Airbus is performing an unprecedented amount of pre-entry-into-service systems testing for its A340-500 and -600 models

Andrew Doyle/TOULOUSE


The start of final assembly of the first Airbus Industrie A340-600 is four months away, but the consortium is ensuring that its latest widebody derivatives have an unprecedented level of service readiness.

First deliveries of the 380-seat -600 are due from the second quarter of 2002, followed by those of the shorter, ultra-long-range -500 in September of that year.

At the end of this month, Airbus is to complete flight tests of several A340-500/600 systems conducted with the A340-300 prototype. The aircraft will then be modified for use as the flight test and certification platform for the new A340 models' Rolls-Royce Trent 500 engines.

"We've been taking the opportunity to test some systems beforehand," says Gordon McConnell, Airbus vice-president for A340-500/600 development. "We're trying to ensure that when our customers get the product it's as mature as we can make it. It's about finding things early and fixing them early."

Airbus is focusing on three main tasks: to influence the design, based on lessons learned with previous aircraft; to enhance the support services, with the provision of technical documentation, tools and training; and to "improve the product development and verification process to demonstrate maturity before service entry". The programme is designed to encompass the activities of all Airbus vendors, as well as those of partner companies.

Dispatch reliability

Airbus' goal is a dispatch reliability level of at least 99% for the A340-500/600 after the first year of service, when the consortium believes that sufficient numbers of aircraft will have been delivered to provide a statistically representative sample. "When you've only got a few aircraft in the fleet you won't achieve 99% straight away," says McConnell.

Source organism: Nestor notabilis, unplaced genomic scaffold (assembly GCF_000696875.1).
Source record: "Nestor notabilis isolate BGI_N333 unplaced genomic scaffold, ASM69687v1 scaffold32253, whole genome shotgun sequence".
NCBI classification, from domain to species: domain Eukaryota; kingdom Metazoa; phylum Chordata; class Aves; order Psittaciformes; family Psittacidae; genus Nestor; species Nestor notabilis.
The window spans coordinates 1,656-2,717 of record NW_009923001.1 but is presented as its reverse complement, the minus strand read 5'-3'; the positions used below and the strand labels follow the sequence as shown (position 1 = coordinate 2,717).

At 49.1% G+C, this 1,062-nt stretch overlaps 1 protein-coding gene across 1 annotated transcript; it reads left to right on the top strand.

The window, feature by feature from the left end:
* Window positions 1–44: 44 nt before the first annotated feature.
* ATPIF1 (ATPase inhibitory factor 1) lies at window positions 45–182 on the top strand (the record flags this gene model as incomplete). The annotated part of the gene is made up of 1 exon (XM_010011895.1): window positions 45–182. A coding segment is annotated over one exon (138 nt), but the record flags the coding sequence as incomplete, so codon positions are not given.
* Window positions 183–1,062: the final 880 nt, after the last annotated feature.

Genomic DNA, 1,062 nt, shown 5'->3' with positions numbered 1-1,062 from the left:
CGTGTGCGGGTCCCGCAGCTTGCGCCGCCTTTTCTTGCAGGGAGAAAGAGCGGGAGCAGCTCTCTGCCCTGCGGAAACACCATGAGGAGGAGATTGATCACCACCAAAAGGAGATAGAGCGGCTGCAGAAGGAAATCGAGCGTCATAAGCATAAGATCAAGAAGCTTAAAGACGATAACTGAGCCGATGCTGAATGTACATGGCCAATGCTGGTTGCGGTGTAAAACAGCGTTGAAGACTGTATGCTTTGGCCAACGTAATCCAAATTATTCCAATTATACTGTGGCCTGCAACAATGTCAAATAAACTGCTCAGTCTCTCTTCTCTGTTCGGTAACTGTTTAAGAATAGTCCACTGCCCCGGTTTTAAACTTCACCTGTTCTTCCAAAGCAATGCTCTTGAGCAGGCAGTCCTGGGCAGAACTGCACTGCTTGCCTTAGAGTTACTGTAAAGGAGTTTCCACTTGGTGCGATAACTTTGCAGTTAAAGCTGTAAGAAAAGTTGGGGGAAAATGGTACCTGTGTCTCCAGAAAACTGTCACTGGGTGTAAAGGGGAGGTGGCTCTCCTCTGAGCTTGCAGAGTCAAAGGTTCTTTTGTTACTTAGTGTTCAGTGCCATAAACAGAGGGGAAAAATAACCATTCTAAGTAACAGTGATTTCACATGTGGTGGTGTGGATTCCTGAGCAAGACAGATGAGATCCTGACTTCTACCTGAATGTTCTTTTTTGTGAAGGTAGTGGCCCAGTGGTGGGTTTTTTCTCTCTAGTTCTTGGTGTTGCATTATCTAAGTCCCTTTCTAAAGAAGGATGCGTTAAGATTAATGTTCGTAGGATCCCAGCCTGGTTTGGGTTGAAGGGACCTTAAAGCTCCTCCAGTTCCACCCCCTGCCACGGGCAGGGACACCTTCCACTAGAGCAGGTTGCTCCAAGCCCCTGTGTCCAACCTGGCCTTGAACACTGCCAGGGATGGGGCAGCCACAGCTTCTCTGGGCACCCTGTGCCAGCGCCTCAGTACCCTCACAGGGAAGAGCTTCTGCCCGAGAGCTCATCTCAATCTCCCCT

The A340-300 testbed has been used to validate the -500/600's taxi-aid camera system, nosewheel steering damper and take-off rotation and flight control system laws. These systems are required because of the aircraft's increased size - the -500 and -600 will have a substantially bigger wingspan than that of the -300, while the -600 will supersede the Boeing 777-300 as the world's longest airliner.

Control laws

As a result of testing control laws designed to prevent tailscrapes on the A340-600 "we've been able to delete the tail-bumper on the 600", says McConnell.

Work on the new models' flight control laws has focused on modifications to deal with the increased flexibility of the larger wing and the substantially longer fuselage of the -600, "so we can better anticipate the response of the aircraft", adds McConnell. The A340-500/600 flight control system will receive additional inputs - compared with those installed on earlier A340 models - provided by new pitch-rate sensors on the wings and fuselage.

The first Aircelle-developed thrust reverser for the Trent 500 has been delivered to R-R and will undergo a 3,000-cycle test programme before service entry.

One of the most significant examples of the way in which the maturity programme has influenced the design of the A340-500/600 is in the cargo handling system, which was changed from a six- to an eight-track design with enlarged power delivery units to boost reliability, McConnell says. The use of CADDS 5 three-dimensional, computer-aided design software in developing the A340-500/600 has also delivered benefits, says McConnell, in terms of maintenance accessibility for line engineers. "We've been able to check maintenance tasks on the computer system and make changes."

Airbus, meanwhile, is striving to iron out potential problems with cabin systems - traditionally a significant cause of dispatch reliability problems. DaimlerChrysler Aerospace will test a cabin systems integration rig in March.

"We are able to simulate the cabin systems and test them fully before we go near the aircraft," says McConnell. The third prototype will be fitted with a full passenger cabin and "will do some long-range flights to look at the cabin systems," he adds.

Source: Flight International